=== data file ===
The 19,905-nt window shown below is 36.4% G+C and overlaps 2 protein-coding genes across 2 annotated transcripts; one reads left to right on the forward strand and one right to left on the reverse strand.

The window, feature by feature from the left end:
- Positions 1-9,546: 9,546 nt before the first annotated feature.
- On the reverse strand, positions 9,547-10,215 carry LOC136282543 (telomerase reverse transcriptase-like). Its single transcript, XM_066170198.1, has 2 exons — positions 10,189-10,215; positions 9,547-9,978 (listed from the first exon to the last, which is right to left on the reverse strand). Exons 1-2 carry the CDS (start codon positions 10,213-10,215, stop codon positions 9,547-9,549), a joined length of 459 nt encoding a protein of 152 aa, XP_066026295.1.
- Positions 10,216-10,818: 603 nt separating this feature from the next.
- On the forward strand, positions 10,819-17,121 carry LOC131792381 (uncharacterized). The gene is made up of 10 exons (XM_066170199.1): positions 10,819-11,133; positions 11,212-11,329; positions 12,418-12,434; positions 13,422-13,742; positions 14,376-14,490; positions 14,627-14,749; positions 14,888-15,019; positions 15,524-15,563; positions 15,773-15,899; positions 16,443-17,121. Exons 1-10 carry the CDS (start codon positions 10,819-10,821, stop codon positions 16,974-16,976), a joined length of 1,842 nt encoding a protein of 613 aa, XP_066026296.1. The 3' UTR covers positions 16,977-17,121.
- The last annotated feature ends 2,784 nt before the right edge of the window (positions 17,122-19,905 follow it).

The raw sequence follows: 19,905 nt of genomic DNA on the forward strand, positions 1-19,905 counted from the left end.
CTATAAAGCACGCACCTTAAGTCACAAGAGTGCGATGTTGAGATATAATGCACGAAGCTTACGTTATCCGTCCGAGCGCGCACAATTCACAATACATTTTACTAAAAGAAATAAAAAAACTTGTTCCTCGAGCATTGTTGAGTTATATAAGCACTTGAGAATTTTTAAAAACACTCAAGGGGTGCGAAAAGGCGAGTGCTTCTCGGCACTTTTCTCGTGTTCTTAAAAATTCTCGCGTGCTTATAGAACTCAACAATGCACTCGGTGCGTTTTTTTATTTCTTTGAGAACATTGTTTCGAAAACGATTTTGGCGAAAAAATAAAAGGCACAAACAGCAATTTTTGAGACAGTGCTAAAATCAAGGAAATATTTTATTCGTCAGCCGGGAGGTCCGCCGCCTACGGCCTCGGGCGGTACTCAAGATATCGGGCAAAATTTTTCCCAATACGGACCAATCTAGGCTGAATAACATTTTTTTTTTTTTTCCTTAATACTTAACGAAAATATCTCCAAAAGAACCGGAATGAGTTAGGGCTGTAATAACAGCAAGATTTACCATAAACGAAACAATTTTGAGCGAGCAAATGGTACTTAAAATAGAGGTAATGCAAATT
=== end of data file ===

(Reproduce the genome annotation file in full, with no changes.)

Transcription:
The 19,905-nt window shown below is 36.4% G+C and overlaps 2 protein-coding genes across 2 annotated transcripts; one reads left to right on the forward strand and one right to left on the reverse strand.

The window, feature by feature from the left end:
- Positions 1-9,546: 9,546 nt before the first annotated feature.
- On the reverse strand, positions 9,547-10,215 carry LOC136282543 (telomerase reverse transcriptase-like). Its single transcript, XM_066170198.1, has 2 exons — positions 10,189-10,215; positions 9,547-9,978 (listed from the first exon to the last, which is right to left on the reverse strand). Exons 1-2 carry the CDS (start codon positions 10,213-10,215, stop codon positions 9,547-9,549), a joined length of 459 nt encoding a protein of 152 aa, XP_066026295.1.
- Positions 10,216-10,818: 603 nt separating this feature from the next.
- On the forward strand, positions 10,819-17,121 carry LOC131792381 (uncharacterized). The gene is made up of 10 exons (XM_066170199.1): positions 10,819-11,133; positions 11,212-11,329; positions 12,418-12,434; positions 13,422-13,742; positions 14,376-14,490; positions 14,627-14,749; positions 14,888-15,019; positions 15,524-15,563; positions 15,773-15,899; positions 16,443-17,121. Exons 1-10 carry the CDS (start codon positions 10,819-10,821, stop codon positions 16,974-16,976), a joined length of 1,842 nt encoding a protein of 613 aa, XP_066026296.1. The 3' UTR covers positions 16,977-17,121.
- The last annotated feature ends 2,784 nt before the right edge of the window (positions 17,122-19,905 follow it).

The raw sequence follows: 19,905 nt of genomic DNA on the forward strand, positions 1-19,905 counted from the left end.
CTATAAAGCACGCACCTTAAGTCACAAGAGTGCGATGTTGAGATATAATGCACGAAGCTTACGTTATCCGTCCGAGCGCGCACAATTCACAATACATTTTACTAAAAGAAATAAAAAAACTTGTTCCTCGAGCATTGTTGAGTTATATAAGCACTTGAGAATTTTTAAAAACACTCAAGGGGTGCGAAAAGGCGAGTGCTTCTCGGCACTTTTCTCGTGTTCTTAAAAATTCTCGCGTGCTTATAGAACTCAACAATGCACTCGGTGCGTTTTTTTATTTCTTTGAGAACATTGTTTCGAAAACGATTTTGGCGAAAAAATAAAAGGCACAAACAGCAATTTTTGAGACAGTGCTAAAATCAAGGAAATATTTTATTCGTCAGCCGGGAGGTCCGCCGCCTACGGCCTCGGGCGGTACTCAAGATATCGGGCAAAATTTTTCCCAATACGGACCAATCTAGGCTGAATAACATTTTTTTTTTTTTTCCTTAATACTTAACGAAAATATCTCCAAAAGAACCGGAATGAGTTAGGGCTGTAATAACAGCAAGATTTACCATAAACGAAACAATTTTGAGCGAGCAAATGGTACTTAAAATAGAGGTAATGCAAATT